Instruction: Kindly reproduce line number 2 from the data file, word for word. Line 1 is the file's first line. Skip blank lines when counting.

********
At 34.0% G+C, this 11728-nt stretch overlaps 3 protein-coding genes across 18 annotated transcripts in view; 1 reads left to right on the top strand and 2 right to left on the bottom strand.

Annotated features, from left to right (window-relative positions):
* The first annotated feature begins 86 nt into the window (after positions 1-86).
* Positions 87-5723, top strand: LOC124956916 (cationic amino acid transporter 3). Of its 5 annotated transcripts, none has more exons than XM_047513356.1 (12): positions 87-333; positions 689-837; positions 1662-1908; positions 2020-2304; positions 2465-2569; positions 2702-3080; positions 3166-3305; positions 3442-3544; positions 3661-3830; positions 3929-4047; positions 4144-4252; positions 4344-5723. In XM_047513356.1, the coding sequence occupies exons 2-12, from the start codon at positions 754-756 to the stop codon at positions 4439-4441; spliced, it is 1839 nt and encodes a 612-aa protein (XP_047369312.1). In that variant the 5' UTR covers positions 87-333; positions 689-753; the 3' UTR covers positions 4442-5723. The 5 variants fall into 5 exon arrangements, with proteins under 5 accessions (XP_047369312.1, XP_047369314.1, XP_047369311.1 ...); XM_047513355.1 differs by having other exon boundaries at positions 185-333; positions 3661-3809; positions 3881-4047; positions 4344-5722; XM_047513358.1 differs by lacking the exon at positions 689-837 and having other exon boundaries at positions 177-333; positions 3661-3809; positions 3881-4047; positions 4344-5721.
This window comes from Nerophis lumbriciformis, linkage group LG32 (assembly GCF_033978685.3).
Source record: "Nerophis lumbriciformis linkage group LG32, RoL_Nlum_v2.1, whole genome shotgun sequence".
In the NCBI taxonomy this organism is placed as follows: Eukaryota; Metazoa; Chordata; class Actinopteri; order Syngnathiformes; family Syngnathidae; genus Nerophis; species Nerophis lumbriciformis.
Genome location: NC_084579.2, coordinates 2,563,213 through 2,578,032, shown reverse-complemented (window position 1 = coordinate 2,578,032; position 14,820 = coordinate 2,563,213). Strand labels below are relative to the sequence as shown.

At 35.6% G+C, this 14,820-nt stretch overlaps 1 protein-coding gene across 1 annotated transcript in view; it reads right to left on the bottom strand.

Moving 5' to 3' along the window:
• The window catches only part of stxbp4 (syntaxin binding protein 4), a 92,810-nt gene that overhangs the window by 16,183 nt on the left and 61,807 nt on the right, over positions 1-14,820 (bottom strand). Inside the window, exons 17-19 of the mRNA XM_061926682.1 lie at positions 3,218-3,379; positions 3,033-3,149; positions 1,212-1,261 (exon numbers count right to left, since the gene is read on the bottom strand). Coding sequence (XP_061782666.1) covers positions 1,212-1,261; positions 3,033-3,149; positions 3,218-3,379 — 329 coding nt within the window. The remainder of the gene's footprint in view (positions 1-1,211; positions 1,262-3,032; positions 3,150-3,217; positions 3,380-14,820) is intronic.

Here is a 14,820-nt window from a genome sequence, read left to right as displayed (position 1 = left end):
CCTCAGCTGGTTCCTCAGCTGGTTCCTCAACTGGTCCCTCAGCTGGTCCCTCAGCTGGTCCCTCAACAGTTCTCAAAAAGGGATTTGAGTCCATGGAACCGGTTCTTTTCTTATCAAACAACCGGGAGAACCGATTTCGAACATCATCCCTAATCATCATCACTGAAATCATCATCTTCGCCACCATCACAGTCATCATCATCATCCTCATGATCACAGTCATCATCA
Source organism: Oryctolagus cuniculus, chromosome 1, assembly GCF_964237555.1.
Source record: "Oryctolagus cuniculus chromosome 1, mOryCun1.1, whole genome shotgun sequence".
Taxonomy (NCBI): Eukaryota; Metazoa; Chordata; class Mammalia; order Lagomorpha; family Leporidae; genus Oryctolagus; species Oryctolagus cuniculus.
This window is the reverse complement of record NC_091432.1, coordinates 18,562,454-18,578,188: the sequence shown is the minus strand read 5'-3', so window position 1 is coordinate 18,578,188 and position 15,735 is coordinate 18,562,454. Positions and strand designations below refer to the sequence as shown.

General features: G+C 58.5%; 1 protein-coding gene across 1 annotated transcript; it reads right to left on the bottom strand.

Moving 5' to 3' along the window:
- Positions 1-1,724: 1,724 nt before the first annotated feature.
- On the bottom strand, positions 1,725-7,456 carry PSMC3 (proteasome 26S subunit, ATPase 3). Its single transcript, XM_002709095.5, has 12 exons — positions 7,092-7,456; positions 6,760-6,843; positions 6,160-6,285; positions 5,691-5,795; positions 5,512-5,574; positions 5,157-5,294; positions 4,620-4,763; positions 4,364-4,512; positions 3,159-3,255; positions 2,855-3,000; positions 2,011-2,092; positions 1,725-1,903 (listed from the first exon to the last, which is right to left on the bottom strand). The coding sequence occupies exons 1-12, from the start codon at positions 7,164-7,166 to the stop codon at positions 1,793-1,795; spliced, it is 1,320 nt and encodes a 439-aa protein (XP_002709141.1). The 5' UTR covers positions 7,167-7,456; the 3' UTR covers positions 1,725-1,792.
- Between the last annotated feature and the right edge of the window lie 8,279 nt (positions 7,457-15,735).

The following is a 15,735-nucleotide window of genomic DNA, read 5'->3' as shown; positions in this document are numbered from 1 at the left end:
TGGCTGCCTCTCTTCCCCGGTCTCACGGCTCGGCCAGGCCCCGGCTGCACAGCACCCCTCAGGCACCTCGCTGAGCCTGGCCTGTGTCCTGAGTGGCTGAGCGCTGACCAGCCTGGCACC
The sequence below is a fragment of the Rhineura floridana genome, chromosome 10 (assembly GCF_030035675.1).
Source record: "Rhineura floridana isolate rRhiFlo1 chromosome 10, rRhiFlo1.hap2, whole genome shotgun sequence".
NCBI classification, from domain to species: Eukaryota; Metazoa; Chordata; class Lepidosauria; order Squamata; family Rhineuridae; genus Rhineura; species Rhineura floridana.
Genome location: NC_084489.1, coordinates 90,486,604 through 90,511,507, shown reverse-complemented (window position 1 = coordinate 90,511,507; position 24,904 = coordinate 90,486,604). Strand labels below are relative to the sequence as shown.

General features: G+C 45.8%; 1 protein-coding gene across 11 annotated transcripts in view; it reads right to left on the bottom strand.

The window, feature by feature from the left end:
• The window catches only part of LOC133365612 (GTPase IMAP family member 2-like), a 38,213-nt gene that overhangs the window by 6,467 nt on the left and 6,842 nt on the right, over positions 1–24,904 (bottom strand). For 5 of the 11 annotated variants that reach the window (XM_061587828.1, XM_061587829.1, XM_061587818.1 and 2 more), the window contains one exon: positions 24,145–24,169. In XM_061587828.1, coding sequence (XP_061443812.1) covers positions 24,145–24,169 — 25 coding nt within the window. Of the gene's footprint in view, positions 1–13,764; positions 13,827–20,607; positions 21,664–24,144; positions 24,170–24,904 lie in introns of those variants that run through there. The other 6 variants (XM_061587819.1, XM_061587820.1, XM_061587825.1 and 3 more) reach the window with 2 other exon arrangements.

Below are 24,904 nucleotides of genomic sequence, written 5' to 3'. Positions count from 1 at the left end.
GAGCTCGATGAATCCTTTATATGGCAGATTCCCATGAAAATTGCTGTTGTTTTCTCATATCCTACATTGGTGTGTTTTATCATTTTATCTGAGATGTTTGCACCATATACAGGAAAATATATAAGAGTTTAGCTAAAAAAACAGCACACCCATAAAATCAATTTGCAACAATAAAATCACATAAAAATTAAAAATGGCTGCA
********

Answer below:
Annotated features, from left to right (window-relative positions):